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Television Programs - How They Affect Society

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Essay title: Television Programs - How They Affect Society

Television Programs: How It Affects Society

“It was an accident,” proclaimed Janet Jackson after her Super Bowl fiasco, “a wardrobe malfunction.” It didn’t appear to be one to the millions of people who witnessed the exposing of one of Jackson’s breasts. Many were shocked and outraged, but this type of thing isn’t new for the infamous “boob tube”. In 1977, the miniseries “Roots”, was the first TV show to air bare breasts (Clark 1070). Even still, television programs have come a long way since that and the time of their creation.

Invented in 1923, television programs started off with airing sporting events, news hours, and cookie cutter programs (“History of TV” History). These programs usually taught morals and lessons at their closings and gave a false sense of reality. Today, you can see just about anything on TV, from someone being gunned down to wild and risk-free sex between couples (Gay couples too!). Studies have been done to see if these scenes seen by society can affect us negatively, as children have been analyzed through adulthood to see if violent and sexual behavior on TV has affected them badly. The results are children starting to deal with adult issues at an early age due to the graphic nature of television programs. Society now is more aggressive and losing it’s values. With this said, television programs have clearly evolved since 1923 and affected society negatively due to it’s violent and sexual content.

Since it’s start television has grown in availability and reached the living rooms of many. Television’s expansion started off slow due to the Depression and World War II. By the end of World War II, TV was certain to grow as fast as the radio had twenty years prior (Jost 1139). Television has also developed better technology as it is now shown in color with digital picturing. This started towards the late 1930's, when new technology was being used to show baseball games and special events (Jost 1138).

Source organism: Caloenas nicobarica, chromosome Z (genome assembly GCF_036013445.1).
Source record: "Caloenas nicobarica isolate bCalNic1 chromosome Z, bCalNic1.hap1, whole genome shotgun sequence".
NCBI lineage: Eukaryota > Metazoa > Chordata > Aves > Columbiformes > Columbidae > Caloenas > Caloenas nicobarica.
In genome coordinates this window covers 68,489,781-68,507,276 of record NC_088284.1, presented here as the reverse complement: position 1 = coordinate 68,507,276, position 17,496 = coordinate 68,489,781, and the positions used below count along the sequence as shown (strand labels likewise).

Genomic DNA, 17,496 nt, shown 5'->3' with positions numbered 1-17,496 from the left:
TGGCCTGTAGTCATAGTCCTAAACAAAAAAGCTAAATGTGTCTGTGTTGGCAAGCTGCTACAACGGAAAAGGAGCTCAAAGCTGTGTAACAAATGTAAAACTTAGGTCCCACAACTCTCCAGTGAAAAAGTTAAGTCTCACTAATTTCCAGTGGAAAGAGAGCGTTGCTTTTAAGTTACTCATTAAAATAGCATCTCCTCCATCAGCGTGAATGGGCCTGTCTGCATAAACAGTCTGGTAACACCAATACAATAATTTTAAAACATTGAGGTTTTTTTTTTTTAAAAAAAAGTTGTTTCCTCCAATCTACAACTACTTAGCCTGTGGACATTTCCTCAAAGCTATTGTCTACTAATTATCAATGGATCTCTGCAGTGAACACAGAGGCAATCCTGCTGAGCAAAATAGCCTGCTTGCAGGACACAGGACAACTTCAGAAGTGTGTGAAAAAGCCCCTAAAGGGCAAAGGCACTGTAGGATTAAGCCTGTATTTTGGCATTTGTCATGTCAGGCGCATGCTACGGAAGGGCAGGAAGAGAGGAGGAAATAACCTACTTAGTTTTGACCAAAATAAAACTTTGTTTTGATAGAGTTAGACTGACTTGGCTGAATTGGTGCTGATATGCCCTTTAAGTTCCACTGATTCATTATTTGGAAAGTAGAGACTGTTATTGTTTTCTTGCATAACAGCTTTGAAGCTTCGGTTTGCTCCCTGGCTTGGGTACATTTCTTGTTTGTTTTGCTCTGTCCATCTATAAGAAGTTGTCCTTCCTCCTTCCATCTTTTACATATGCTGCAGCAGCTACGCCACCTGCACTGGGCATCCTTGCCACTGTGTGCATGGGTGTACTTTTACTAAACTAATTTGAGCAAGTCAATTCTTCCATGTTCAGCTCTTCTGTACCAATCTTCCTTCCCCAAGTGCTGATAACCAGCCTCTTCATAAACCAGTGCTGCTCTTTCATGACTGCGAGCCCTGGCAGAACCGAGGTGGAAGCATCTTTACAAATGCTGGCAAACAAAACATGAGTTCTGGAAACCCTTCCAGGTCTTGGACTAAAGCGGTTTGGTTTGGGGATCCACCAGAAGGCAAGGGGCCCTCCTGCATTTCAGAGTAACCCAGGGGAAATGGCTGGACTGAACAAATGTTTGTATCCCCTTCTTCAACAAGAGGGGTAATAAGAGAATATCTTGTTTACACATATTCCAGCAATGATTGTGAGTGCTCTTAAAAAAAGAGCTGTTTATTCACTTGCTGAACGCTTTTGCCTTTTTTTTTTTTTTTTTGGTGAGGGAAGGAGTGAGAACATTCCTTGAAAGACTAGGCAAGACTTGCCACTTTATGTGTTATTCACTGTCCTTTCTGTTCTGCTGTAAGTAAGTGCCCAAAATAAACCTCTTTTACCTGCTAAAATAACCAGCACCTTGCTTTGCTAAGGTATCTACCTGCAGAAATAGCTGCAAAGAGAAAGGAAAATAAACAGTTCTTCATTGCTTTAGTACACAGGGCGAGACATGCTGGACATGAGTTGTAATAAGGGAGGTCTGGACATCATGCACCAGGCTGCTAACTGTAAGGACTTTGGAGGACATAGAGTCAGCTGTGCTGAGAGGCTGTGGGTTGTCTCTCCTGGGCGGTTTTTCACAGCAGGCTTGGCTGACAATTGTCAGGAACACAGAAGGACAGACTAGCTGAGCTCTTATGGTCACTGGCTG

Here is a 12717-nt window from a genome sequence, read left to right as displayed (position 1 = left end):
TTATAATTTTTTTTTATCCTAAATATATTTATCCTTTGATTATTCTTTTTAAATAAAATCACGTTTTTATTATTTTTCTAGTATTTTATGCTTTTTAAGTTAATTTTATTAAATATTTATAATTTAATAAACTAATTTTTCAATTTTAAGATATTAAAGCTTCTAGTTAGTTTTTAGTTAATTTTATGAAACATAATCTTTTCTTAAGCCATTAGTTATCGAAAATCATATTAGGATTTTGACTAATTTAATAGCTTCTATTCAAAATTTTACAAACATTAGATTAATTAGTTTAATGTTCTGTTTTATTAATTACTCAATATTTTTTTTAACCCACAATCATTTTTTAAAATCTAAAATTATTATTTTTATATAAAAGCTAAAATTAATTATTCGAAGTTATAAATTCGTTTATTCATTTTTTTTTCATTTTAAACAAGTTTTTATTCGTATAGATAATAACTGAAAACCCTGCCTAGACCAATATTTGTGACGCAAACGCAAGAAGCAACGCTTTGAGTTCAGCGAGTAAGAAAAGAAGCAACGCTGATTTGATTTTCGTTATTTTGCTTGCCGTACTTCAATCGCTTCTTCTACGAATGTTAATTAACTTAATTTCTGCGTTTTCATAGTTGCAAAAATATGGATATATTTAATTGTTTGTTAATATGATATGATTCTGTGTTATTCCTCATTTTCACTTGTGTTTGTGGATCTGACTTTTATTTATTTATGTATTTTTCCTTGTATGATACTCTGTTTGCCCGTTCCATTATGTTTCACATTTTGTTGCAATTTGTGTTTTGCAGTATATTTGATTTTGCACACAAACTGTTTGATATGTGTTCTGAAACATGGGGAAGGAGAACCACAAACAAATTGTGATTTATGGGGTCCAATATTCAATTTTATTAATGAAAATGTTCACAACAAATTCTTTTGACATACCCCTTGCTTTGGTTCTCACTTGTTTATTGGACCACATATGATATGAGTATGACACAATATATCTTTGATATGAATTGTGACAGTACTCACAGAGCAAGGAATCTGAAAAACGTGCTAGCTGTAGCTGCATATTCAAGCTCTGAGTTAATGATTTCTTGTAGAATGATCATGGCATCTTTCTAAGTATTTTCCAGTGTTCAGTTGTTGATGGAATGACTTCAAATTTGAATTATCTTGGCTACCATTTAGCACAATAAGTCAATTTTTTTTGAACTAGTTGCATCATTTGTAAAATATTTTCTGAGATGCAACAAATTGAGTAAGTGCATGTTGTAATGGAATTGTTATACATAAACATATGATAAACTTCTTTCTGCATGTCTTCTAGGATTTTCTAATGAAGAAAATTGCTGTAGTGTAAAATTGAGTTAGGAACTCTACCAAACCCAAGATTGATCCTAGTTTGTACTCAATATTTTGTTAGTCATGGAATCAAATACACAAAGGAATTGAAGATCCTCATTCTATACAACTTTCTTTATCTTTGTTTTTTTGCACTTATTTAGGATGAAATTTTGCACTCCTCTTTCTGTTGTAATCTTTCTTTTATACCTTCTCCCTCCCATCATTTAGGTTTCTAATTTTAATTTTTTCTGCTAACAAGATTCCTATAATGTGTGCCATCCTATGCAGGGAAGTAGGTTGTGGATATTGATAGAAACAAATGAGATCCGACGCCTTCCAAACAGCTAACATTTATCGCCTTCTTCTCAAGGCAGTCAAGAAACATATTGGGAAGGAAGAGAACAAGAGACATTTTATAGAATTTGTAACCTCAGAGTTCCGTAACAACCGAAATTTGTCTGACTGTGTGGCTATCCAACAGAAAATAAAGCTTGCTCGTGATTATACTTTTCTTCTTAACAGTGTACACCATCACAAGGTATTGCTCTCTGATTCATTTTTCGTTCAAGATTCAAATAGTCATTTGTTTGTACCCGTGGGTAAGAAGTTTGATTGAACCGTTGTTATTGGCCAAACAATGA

With the rise in technology companies have come up with a new system, interactive television. “With digital interactivity, consumers are in total control of the programming they bring into their homes,” declared Time Warner Chairman Gerald Levin on interactive television (qtd. in Jost 1131). I have witnessed firsthand, interactive TV as my cable company, Comcast, offers something similar called On Demand TV. With it I can choose movies or shows I want to watch. This includes shows on the latest music and fashion news that influence how I sometimes dress.

Television influences many people’s physical appearance. An example of such is the television network Music Television, better known as MTV. Surely, New York headquarters didn’t expect MTV to have the influence it does on 12-34 year olds, the audience it aims for. MTV influences their dress, as you can see them wear rock band clothing and tattoos. It also influences hair and speech. For Doug Herzog, head of MTV programming, it was common in the 1980's to see teens with Madonna blond locks and M.C. Hammer dance moves (qtd. in Givhan 1). Even today as hip hop is big on the scene, it is the norm to see young adults wearing urban clothing and cornrows with colored weaves. These are just small things that affect society, as nothing does like sex.

Early TV shows didn’t touch on the matters of sex. In fact, in the first congressional probe into TV’s sexual content that occurred in 1952, showed that early television shows were recognized for their mildness in dealing with sex (Clark 1033). It was common to see TV show couples sleep in separate beds, as seen in “The Dick Van Dyke Show”(Clark 1033). As time went on this all changed. Sex has become an open subject and widely seen in television: According toRobert Lichter, the co-director for the Center for Media and Public Affairs, monitored of more than a thousand shows from the 1950's to1990's, “Before 1970 sex on TV was left for people who were in love. After 1970, recreational sex was okay, and by the 1990's it was happening twenty times as often, and being presented as a positive, even among teens”(qtd. in Clark 1019). Sex has become so huge in television that in a normal week, teen may see about 57 sexual acts on afternoon TV, during prime time, the normal maturely rated TV movie can contain 14-21 intimate sexual acts (Clark 1024).Society’s youth is bound to come into contact with these programs.

Sex also affects children. The scenes of sexuality they see on television can cause them to emulate what they see. Young people are more sexually knowledgeable because of their access to television. They are now open to asking more sexually explicit questions on the details of sex (Jain 84). Society’s youth is also starting to date younger:

According to Arun, a Class XI student

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